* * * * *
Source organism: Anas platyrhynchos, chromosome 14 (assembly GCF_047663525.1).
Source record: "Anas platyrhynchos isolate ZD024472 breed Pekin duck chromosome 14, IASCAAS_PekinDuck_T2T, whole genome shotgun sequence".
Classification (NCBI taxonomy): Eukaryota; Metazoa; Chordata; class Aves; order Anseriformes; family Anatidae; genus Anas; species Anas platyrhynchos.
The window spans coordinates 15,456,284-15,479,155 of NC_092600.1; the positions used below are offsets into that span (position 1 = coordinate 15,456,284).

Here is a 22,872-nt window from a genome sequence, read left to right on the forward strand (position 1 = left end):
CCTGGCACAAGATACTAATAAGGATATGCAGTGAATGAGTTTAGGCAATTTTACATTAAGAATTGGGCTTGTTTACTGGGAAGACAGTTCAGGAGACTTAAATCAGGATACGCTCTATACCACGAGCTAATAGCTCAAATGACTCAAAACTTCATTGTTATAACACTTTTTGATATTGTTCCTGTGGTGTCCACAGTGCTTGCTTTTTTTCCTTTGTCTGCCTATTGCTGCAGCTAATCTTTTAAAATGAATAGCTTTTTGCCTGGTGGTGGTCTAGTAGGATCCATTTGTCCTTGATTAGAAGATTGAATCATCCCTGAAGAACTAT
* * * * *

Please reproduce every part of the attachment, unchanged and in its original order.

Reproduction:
Source organism: Anas platyrhynchos, chromosome 14 (assembly GCF_047663525.1).
Source record: "Anas platyrhynchos isolate ZD024472 breed Pekin duck chromosome 14, IASCAAS_PekinDuck_T2T, whole genome shotgun sequence".
Classification (NCBI taxonomy): Eukaryota; Metazoa; Chordata; class Aves; order Anseriformes; family Anatidae; genus Anas; species Anas platyrhynchos.
The window spans coordinates 15,456,284-15,479,155 of NC_092600.1; the positions used below are offsets into that span (position 1 = coordinate 15,456,284).

Here is a 22,872-nt window from a genome sequence, read left to right on the forward strand (position 1 = left end):
CCTGGCACAAGATACTAATAAGGATATGCAGTGAATGAGTTTAGGCAATTTTACATTAAGAATTGGGCTTGTTTACTGGGAAGACAGTTCAGGAGACTTAAATCAGGATACGCTCTATACCACGAGCTAATAGCTCAAATGACTCAAAACTTCATTGTTATAACACTTTTTGATATTGTTCCTGTGGTGTCCACAGTGCTTGCTTTTTTTCCTTTGTCTGCCTATTGCTGCAGCTAATCTTTTAAAATGAATAGCTTTTTGCCTGGTGGTGGTCTAGTAGGATCCATTTGTCCTTGATTAGAAGATTGAATCATCCCTGAAGAACTAT